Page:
The New York Times profiles the Gao Brothers and looks at the limits on contemporary art in China today. One of the Gaos most famous works is a statue of Mao Zedong with a removable head:
“It’s something I hope all Chinese people will one day be able to accept and understand,” Gao Zhen, 53, said of the work. “We wanted to portray him as a human being, a regular person confessing for the wrongs he’s committed.”
On Sept. 3 the head came out for a Gao brothers “party” — the code name for one of the invitation-only private exhibitions they hold several times a year. The location of the exhibition was not disclosed until several hours beforehand and spread via word of mouth and coded text message. Outside the closed doors of their private home studio, a staff member kept watch for unwelcome visitors.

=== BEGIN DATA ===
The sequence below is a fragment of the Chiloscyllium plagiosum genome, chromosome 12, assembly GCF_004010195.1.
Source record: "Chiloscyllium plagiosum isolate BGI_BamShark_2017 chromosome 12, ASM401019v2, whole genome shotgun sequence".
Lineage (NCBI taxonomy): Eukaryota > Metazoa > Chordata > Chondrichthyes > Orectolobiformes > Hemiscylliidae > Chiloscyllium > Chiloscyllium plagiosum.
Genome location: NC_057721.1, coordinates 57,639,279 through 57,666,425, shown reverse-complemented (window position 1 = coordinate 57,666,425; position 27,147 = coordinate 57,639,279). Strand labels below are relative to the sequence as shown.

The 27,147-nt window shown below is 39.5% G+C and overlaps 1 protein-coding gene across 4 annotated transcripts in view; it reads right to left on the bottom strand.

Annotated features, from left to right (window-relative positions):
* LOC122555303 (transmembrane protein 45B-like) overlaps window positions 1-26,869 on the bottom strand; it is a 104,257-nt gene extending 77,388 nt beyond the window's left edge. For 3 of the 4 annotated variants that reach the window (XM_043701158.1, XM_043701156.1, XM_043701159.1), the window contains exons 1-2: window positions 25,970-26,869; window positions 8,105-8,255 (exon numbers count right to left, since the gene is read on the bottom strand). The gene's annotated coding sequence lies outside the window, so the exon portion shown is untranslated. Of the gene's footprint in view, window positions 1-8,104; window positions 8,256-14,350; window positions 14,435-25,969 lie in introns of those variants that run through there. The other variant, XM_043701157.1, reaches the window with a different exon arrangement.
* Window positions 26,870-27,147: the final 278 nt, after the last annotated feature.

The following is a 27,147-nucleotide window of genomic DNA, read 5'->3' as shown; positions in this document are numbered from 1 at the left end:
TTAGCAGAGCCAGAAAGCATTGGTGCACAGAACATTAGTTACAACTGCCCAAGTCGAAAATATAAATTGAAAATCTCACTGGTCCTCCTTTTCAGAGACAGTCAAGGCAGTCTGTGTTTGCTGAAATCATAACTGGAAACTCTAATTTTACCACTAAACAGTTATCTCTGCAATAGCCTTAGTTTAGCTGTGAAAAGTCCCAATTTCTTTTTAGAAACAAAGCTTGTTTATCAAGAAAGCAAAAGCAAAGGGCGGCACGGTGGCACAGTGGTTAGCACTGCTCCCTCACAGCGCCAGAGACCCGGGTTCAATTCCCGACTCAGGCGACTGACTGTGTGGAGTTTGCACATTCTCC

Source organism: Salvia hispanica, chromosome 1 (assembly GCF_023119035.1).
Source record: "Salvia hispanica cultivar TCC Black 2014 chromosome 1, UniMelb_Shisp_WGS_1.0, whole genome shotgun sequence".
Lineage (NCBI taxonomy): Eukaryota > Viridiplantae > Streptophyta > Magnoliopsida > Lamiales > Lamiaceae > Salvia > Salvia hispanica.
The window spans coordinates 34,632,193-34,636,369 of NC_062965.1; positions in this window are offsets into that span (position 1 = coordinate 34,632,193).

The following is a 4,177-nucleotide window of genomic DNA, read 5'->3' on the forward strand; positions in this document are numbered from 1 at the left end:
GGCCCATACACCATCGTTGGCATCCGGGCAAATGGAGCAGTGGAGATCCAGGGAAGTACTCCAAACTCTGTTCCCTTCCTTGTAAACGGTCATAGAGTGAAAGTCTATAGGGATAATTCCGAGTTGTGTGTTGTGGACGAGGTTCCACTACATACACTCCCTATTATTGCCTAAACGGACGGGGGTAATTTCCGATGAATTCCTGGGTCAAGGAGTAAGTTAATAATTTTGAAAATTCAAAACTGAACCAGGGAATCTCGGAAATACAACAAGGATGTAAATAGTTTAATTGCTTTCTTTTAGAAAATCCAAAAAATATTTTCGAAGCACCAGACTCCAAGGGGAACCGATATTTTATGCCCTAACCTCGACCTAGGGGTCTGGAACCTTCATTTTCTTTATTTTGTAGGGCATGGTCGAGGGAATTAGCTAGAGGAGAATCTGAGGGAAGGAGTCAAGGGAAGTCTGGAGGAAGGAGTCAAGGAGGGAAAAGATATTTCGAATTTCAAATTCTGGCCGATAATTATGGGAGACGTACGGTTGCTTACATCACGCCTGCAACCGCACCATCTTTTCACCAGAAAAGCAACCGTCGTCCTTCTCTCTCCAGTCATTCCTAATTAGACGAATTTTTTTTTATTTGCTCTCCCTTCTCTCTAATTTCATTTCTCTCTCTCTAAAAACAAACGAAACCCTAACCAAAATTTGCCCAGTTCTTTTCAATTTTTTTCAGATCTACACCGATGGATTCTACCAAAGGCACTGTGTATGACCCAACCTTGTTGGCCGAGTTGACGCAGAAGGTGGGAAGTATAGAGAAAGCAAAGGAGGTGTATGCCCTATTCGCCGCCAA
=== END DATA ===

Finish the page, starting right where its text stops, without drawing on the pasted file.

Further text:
Removable heads and underground exhibitions are just two of the guerrilla tactics the Gao brothers have employed, often with the help of Melanie Ouyang, their broker, to enable fans and friends to view their work. The Gaos are part of a generation of avant-garde Chinese artists who are pushing the boundaries of artistic expression. In the increasingly open Chinese art world, nudity is commonplace where it used to be forbidden, and art parodying the Cultural Revolution has become so ubiquitous that it is passé. Still, the Gaos are a reminder that, especially as China celebrates the 60th anniversary of the Communist revolution, limits to expression remain: although artists are increasingly free to deal with social and political topics, works that explicitly criticize Chinese leaders or symbols of China are still out of bounds.
The Wall Street Journal also recently looked at the state of contemporary art in China but took a slightly different take on the subject.